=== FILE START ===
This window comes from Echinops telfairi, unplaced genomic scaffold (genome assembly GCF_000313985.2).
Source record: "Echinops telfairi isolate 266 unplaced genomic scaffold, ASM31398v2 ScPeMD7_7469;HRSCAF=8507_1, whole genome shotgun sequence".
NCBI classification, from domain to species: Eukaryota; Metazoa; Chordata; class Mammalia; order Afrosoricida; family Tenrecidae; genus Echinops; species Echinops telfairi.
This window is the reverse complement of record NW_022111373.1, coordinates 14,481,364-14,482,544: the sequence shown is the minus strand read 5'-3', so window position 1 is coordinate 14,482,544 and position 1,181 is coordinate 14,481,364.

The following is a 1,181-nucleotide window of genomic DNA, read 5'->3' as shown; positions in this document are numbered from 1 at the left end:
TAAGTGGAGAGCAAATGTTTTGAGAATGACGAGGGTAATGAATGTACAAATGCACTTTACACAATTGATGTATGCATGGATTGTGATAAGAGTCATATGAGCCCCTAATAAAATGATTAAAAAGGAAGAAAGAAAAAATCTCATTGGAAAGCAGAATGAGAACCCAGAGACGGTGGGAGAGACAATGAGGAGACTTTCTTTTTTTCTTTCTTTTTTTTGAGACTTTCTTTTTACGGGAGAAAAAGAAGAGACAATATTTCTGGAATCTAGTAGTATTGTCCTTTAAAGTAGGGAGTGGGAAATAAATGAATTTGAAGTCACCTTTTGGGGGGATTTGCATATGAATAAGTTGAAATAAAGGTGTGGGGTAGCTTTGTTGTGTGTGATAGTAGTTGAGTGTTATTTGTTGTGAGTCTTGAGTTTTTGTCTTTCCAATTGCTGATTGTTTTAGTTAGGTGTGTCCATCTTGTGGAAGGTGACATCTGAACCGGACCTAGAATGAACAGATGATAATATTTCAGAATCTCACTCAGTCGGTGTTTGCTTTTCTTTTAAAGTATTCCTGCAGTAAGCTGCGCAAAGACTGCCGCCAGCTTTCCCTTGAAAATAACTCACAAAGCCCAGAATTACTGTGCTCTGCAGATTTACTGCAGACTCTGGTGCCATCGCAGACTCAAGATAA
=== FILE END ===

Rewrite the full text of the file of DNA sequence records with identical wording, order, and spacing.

This window comes from Echinops telfairi, unplaced genomic scaffold (genome assembly GCF_000313985.2).
Source record: "Echinops telfairi isolate 266 unplaced genomic scaffold, ASM31398v2 ScPeMD7_7469;HRSCAF=8507_1, whole genome shotgun sequence".
NCBI classification, from domain to species: Eukaryota; Metazoa; Chordata; class Mammalia; order Afrosoricida; family Tenrecidae; genus Echinops; species Echinops telfairi.
This window is the reverse complement of record NW_022111373.1, coordinates 14,481,364-14,482,544: the sequence shown is the minus strand read 5'-3', so window position 1 is coordinate 14,482,544 and position 1,181 is coordinate 14,481,364.

The following is a 1,181-nucleotide window of genomic DNA, read 5'->3' as shown; positions in this document are numbered from 1 at the left end:
TAAGTGGAGAGCAAATGTTTTGAGAATGACGAGGGTAATGAATGTACAAATGCACTTTACACAATTGATGTATGCATGGATTGTGATAAGAGTCATATGAGCCCCTAATAAAATGATTAAAAAGGAAGAAAGAAAAAATCTCATTGGAAAGCAGAATGAGAACCCAGAGACGGTGGGAGAGACAATGAGGAGACTTTCTTTTTTTCTTTCTTTTTTTTGAGACTTTCTTTTTACGGGAGAAAAAGAAGAGACAATATTTCTGGAATCTAGTAGTATTGTCCTTTAAAGTAGGGAGTGGGAAATAAATGAATTTGAAGTCACCTTTTGGGGGGATTTGCATATGAATAAGTTGAAATAAAGGTGTGGGGTAGCTTTGTTGTGTGTGATAGTAGTTGAGTGTTATTTGTTGTGAGTCTTGAGTTTTTGTCTTTCCAATTGCTGATTGTTTTAGTTAGGTGTGTCCATCTTGTGGAAGGTGACATCTGAACCGGACCTAGAATGAACAGATGATAATATTTCAGAATCTCACTCAGTCGGTGTTTGCTTTTCTTTTAAAGTATTCCTGCAGTAAGCTGCGCAAAGACTGCCGCCAGCTTTCCCTTGAAAATAACTCACAAAGCCCAGAATTACTGTGCTCTGCAGATTTACTGCAGACTCTGGTGCCATCGCAGACTCAAGATAA